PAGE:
(Bloomberg) – Oil rose after falling for two days, with Hurricane Ida still impacting U.S. crude production three weeks after making landfall.

New York futures have climbed to around $ 71 a barrel after losing more than 3% in the past two sessions. Royal Dutch Shell Plc has said production at two of its largest Gulf of Mexico fields will not resume until next year due to damage from Ida. The market is also focused on a global energy crisis, particularly for natural gas, which could increase demand for crude.

Oil has resumed its advance over the past four weeks, in part due to a tightening market following continued supply disruptions caused by the storms that swept through the Gulf of Mexico. U.S. crude inventories are expected to have declined by more than 3 million barrels last week, according to a Bloomberg survey, which would lower inventories to a 2018 low.

“Oil prices will continue to be high towards the end of the year,” said Suvro Sarkar, energy analyst for DBS Bank Ltd., citing the change in fuel due to high gas prices and the recovery in gasoline. global demand exceeding increases in supply from OPEC +.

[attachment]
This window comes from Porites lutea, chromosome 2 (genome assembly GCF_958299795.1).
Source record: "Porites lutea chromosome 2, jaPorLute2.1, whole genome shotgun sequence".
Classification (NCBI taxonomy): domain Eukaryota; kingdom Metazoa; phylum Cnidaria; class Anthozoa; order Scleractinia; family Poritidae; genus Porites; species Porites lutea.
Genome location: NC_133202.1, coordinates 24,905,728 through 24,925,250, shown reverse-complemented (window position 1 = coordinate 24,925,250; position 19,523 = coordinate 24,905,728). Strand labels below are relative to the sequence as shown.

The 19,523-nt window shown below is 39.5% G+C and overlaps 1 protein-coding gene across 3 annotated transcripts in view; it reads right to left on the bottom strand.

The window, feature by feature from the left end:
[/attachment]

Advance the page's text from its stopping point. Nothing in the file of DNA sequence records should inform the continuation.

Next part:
The quick time frame for Brent was 87 cents per barrel in offset – a bullish pattern where near-maturity contracts are more expensive than more distant ones. This compares to 63 cents a week earlier.

See also: U.S. Sour Mars crude rises after Shell warns of long outage

The outage of Shell, the largest oil producer in the US Gulf sector, will disrupt about 300,000 barrels of daily production capacity, according to Bloomberg Intelligence, or one in six barrels pumped in the region. The disruption is forcing refiners and other buyers to seek alternative supplies.

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